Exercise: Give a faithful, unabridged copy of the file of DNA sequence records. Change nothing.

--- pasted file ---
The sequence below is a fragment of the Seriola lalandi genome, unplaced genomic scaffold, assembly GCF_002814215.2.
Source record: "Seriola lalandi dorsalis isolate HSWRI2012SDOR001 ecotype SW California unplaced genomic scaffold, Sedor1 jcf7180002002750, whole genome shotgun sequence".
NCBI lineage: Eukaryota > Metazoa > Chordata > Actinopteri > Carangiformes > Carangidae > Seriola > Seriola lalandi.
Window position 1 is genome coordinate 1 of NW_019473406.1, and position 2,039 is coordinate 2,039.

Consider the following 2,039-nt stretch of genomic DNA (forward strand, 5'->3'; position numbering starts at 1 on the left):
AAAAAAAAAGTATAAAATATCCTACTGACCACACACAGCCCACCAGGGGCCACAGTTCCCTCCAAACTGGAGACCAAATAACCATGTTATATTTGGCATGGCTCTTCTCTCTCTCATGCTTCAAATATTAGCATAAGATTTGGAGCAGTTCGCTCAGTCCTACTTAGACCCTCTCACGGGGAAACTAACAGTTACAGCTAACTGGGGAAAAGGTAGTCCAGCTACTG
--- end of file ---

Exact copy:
The sequence below is a fragment of the Seriola lalandi genome, unplaced genomic scaffold, assembly GCF_002814215.2.
Source record: "Seriola lalandi dorsalis isolate HSWRI2012SDOR001 ecotype SW California unplaced genomic scaffold, Sedor1 jcf7180002002750, whole genome shotgun sequence".
NCBI lineage: Eukaryota > Metazoa > Chordata > Actinopteri > Carangiformes > Carangidae > Seriola > Seriola lalandi.
Window position 1 is genome coordinate 1 of NW_019473406.1, and position 2,039 is coordinate 2,039.

Consider the following 2,039-nt stretch of genomic DNA (forward strand, 5'->3'; position numbering starts at 1 on the left):
AAAAAAAAAGTATAAAATATCCTACTGACCACACACAGCCCACCAGGGGCCACAGTTCCCTCCAAACTGGAGACCAAATAACCATGTTATATTTGGCATGGCTCTTCTCTCTCTCATGCTTCAAATATTAGCATAAGATTTGGAGCAGTTCGCTCAGTCCTACTTAGACCCTCTCACGGGGAAACTAACAGTTACAGCTAACTGGGGAAAAGGTAGTCCAGCTACTG